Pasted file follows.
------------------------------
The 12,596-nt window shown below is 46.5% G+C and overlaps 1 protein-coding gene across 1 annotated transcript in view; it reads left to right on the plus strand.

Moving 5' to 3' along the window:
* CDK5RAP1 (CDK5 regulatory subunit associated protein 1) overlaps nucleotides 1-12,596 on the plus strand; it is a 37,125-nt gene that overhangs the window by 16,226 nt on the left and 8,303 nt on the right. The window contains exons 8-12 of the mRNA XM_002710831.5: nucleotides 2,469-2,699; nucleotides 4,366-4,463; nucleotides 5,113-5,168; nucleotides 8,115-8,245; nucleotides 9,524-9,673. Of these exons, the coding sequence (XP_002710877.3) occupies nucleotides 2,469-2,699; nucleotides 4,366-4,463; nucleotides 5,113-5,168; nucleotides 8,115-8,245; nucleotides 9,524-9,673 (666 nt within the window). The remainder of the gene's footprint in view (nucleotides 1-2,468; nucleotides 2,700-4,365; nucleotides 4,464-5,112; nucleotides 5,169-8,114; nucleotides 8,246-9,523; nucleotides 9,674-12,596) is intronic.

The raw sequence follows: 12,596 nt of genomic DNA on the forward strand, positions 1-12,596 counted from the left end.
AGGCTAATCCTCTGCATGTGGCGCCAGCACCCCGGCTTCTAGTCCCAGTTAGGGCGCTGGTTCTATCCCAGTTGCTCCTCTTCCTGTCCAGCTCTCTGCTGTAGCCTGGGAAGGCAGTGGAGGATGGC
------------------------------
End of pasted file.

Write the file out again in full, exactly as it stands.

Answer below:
The 12,596-nt window shown below is 46.5% G+C and overlaps 1 protein-coding gene across 1 annotated transcript in view; it reads left to right on the plus strand.

Moving 5' to 3' along the window:
* CDK5RAP1 (CDK5 regulatory subunit associated protein 1) overlaps nucleotides 1-12,596 on the plus strand; it is a 37,125-nt gene that overhangs the window by 16,226 nt on the left and 8,303 nt on the right. The window contains exons 8-12 of the mRNA XM_002710831.5: nucleotides 2,469-2,699; nucleotides 4,366-4,463; nucleotides 5,113-5,168; nucleotides 8,115-8,245; nucleotides 9,524-9,673. Of these exons, the coding sequence (XP_002710877.3) occupies nucleotides 2,469-2,699; nucleotides 4,366-4,463; nucleotides 5,113-5,168; nucleotides 8,115-8,245; nucleotides 9,524-9,673 (666 nt within the window). The remainder of the gene's footprint in view (nucleotides 1-2,468; nucleotides 2,700-4,365; nucleotides 4,464-5,112; nucleotides 5,169-8,114; nucleotides 8,246-9,523; nucleotides 9,674-12,596) is intronic.

The raw sequence follows: 12,596 nt of genomic DNA on the forward strand, positions 1-12,596 counted from the left end.
AGGCTAATCCTCTGCATGTGGCGCCAGCACCCCGGCTTCTAGTCCCAGTTAGGGCGCTGGTTCTATCCCAGTTGCTCCTCTTCCTGTCCAGCTCTCTGCTGTAGCCTGGGAAGGCAGTGGAGGATGGC